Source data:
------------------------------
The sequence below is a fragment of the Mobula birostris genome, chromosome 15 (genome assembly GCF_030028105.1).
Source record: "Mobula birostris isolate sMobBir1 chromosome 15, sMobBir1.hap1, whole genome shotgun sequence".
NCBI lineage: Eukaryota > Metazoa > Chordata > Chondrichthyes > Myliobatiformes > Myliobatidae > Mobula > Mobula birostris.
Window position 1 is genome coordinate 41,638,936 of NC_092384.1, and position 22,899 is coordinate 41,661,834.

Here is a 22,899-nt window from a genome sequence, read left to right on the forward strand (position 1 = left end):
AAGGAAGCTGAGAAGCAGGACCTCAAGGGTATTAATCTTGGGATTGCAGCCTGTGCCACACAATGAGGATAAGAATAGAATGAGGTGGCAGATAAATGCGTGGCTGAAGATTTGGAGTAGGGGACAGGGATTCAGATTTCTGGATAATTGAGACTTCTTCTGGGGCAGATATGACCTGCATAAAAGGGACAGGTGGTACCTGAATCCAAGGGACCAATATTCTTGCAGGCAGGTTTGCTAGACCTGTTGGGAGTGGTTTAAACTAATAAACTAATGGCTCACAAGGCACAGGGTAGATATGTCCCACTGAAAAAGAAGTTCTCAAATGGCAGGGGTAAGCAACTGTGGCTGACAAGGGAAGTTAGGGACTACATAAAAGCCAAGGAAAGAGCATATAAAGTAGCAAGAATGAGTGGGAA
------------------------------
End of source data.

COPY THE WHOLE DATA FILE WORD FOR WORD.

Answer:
The sequence below is a fragment of the Mobula birostris genome, chromosome 15 (genome assembly GCF_030028105.1).
Source record: "Mobula birostris isolate sMobBir1 chromosome 15, sMobBir1.hap1, whole genome shotgun sequence".
NCBI lineage: Eukaryota > Metazoa > Chordata > Chondrichthyes > Myliobatiformes > Myliobatidae > Mobula > Mobula birostris.
Window position 1 is genome coordinate 41,638,936 of NC_092384.1, and position 22,899 is coordinate 41,661,834.

Here is a 22,899-nt window from a genome sequence, read left to right on the forward strand (position 1 = left end):
AAGGAAGCTGAGAAGCAGGACCTCAAGGGTATTAATCTTGGGATTGCAGCCTGTGCCACACAATGAGGATAAGAATAGAATGAGGTGGCAGATAAATGCGTGGCTGAAGATTTGGAGTAGGGGACAGGGATTCAGATTTCTGGATAATTGAGACTTCTTCTGGGGCAGATATGACCTGCATAAAAGGGACAGGTGGTACCTGAATCCAAGGGACCAATATTCTTGCAGGCAGGTTTGCTAGACCTGTTGGGAGTGGTTTAAACTAATAAACTAATGGCTCACAAGGCACAGGGTAGATATGTCCCACTGAAAAAGAAGTTCTCAAATGGCAGGGGTAAGCAACTGTGGCTGACAAGGGAAGTTAGGGACTACATAAAAGCCAAGGAAAGAGCATATAAAGTAGCAAGAATGAGTGGGAA